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“The Jinja’s International Activities”

One of the authors of the “Komorëbi” (“Sunlight Through Leaves”) columns in Jinja Shinpō at the moment is Yamamoto Yukiko, the negi (senior priest) of Tsubaki Ōkami Yashiro in Mië Prefecture. Her column in the July 31st issue is entitled “The Jinja’s International Activities”, so I really have to write about it.

This is quite an important jinja, and has a lot more international activities than most. Revd Yamamoto opens the column with her memory of a Californian theological student spending four months at the jinja in 1970, when it was very rare to see (obvious) foreigners in rural areas. The jinja had been visited by scholars of Shinto before that, but this seems to have started a pattern; she says that, since then, the jinja has hosted a couple of foreign students every year for two or three weeks. (I have no idea how that works, and the column does not say.) The priests aim to promote Shinto’s tolerance internationally as a foundation for world peace.

She also talks about the jinja’s activities in the USA. She says that people connected with them in the US raised the topic of building a jinja, and in 1979, America Tsubaki Ōkami Yashiro began operations in California. However, the negi of that jinja, Revd Barrish, suddenly had to move to Florida to recover from illness, and so it was decided that the jinja would temporarily move to a jinja in Canada, to be with Revd Ann Evans, one of the directors of America Tsubaki Ōkami Yashiro. She reported that the chief priest, deputy chief priest, and senior priest of the jinja (presumably the Japanese one — the text is not explicit) had just returned to Japan after a tough three night, five day schedule, in which they were able to complete the matsuri. She attributes this to the guidance of Sarutahiko Ōkami, and expresses her gratitude.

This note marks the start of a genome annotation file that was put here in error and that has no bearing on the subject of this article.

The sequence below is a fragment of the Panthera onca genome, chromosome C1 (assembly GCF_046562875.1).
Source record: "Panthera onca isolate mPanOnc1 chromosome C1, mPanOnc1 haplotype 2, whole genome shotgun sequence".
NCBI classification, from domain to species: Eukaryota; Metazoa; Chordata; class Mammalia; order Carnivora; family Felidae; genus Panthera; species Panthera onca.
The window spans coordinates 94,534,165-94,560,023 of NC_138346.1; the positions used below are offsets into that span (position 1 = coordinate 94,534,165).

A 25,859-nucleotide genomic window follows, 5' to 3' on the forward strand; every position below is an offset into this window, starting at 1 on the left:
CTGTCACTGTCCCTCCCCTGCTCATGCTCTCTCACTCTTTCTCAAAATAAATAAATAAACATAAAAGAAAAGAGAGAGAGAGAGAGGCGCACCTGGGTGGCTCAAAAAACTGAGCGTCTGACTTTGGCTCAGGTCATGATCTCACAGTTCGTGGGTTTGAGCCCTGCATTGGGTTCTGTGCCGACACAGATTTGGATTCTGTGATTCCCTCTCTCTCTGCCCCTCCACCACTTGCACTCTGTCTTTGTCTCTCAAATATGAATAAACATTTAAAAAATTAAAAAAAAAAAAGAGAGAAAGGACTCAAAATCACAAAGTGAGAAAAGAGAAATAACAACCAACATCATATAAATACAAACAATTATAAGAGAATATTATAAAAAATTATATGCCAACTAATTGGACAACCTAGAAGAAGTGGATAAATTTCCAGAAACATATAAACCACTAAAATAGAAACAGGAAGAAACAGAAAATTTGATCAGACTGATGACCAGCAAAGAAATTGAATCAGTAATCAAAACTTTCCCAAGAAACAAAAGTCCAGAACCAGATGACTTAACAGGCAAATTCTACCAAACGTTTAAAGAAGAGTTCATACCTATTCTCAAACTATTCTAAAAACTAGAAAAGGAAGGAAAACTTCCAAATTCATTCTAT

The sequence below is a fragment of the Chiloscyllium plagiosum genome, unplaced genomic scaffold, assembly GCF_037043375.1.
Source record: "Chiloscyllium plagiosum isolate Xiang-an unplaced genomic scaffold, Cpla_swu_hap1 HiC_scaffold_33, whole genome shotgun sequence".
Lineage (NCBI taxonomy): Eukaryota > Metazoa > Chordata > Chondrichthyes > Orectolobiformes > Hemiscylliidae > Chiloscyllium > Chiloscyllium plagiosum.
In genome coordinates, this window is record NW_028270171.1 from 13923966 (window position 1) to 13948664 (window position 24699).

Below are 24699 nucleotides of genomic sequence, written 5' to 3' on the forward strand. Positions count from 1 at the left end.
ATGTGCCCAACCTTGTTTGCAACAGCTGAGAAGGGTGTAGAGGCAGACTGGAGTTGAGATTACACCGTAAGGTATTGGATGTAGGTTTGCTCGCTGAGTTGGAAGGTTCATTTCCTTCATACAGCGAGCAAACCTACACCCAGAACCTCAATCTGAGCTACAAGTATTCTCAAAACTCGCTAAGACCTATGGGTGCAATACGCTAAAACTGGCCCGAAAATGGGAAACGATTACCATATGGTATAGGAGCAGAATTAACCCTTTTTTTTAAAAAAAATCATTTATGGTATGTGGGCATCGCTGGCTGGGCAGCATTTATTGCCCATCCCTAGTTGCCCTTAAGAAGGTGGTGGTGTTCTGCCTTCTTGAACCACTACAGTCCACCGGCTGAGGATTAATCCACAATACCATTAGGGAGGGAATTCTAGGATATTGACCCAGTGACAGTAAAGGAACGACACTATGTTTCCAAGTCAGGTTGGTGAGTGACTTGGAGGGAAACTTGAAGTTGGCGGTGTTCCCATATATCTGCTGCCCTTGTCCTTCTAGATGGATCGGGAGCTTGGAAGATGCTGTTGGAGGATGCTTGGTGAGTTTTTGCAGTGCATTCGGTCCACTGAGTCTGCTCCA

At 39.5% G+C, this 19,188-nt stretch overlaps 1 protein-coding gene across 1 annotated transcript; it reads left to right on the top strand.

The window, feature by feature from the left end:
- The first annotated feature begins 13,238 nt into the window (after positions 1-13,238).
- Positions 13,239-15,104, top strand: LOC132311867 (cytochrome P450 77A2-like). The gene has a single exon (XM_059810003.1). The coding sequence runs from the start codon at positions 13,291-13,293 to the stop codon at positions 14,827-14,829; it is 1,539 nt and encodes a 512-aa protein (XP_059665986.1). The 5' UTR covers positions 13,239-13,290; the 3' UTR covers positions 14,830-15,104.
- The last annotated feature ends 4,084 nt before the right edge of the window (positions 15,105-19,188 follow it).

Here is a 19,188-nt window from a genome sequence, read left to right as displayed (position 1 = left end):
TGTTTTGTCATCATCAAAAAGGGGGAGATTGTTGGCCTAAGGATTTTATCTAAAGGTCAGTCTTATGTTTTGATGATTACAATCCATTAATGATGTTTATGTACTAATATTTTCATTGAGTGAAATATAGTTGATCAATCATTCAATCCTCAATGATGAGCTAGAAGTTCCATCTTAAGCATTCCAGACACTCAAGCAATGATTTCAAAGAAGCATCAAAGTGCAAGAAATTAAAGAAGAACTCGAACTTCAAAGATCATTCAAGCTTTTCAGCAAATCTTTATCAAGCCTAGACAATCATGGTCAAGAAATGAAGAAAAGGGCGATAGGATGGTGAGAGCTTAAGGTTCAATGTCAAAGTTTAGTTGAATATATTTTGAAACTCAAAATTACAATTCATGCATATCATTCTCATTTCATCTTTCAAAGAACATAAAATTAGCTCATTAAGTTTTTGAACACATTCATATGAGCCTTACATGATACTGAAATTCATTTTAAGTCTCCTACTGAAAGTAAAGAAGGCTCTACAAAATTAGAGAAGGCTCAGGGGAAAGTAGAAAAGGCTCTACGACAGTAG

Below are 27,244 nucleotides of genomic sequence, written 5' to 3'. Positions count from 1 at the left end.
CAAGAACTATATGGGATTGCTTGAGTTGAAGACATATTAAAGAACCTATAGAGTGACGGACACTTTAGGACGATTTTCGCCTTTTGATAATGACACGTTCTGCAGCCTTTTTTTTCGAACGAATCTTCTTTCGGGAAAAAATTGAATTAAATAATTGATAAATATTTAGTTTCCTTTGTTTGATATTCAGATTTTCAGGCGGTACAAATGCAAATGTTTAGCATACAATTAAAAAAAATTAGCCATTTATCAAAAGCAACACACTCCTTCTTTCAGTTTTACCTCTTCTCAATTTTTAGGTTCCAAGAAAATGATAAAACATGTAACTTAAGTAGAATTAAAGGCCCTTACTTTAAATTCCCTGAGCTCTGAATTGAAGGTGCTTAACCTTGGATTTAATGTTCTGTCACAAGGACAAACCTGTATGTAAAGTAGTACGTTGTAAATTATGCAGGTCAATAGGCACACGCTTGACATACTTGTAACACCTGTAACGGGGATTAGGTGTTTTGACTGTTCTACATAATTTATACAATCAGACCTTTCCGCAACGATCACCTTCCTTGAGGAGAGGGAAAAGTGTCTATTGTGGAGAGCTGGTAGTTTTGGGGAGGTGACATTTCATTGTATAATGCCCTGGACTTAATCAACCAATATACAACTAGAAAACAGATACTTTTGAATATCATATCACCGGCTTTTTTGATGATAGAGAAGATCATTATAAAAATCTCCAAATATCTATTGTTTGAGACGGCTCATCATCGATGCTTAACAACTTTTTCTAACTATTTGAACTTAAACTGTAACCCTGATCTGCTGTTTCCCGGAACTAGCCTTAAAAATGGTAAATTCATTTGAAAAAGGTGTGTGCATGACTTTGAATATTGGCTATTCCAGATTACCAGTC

I know that some readers of this blog were associated with America Tsubaki Ōkami Yashiro, and I thought that they would be interested to hear the Japanese perspective on recent events. I must admit, I had always thought that Revd Barrish was the chief priest of the American jinja, but that does not seem to have been the perception at Tsubaki Ōkami Yashiro.

This column is also a good example of why we shouldn’t let stereotypes govern our view of Shinto. It’s written by a female priest, about a jinja outside Japan and the importance of international activities in general. It is true that Tsubaki Ōkami Yashiro has been exceptionally committed to international activities, but it is important to be aware that such jinja do exist, and do matter.

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1 thought on ““The Jinja’s International Activities””

  1. You’re right, I am very interested in this topic. Thank you for the update. I hate to hear that Rev. Barrish is not doing well. I’ll be praying for his swift and full recovery. If any more information comes up, please keep us posted.

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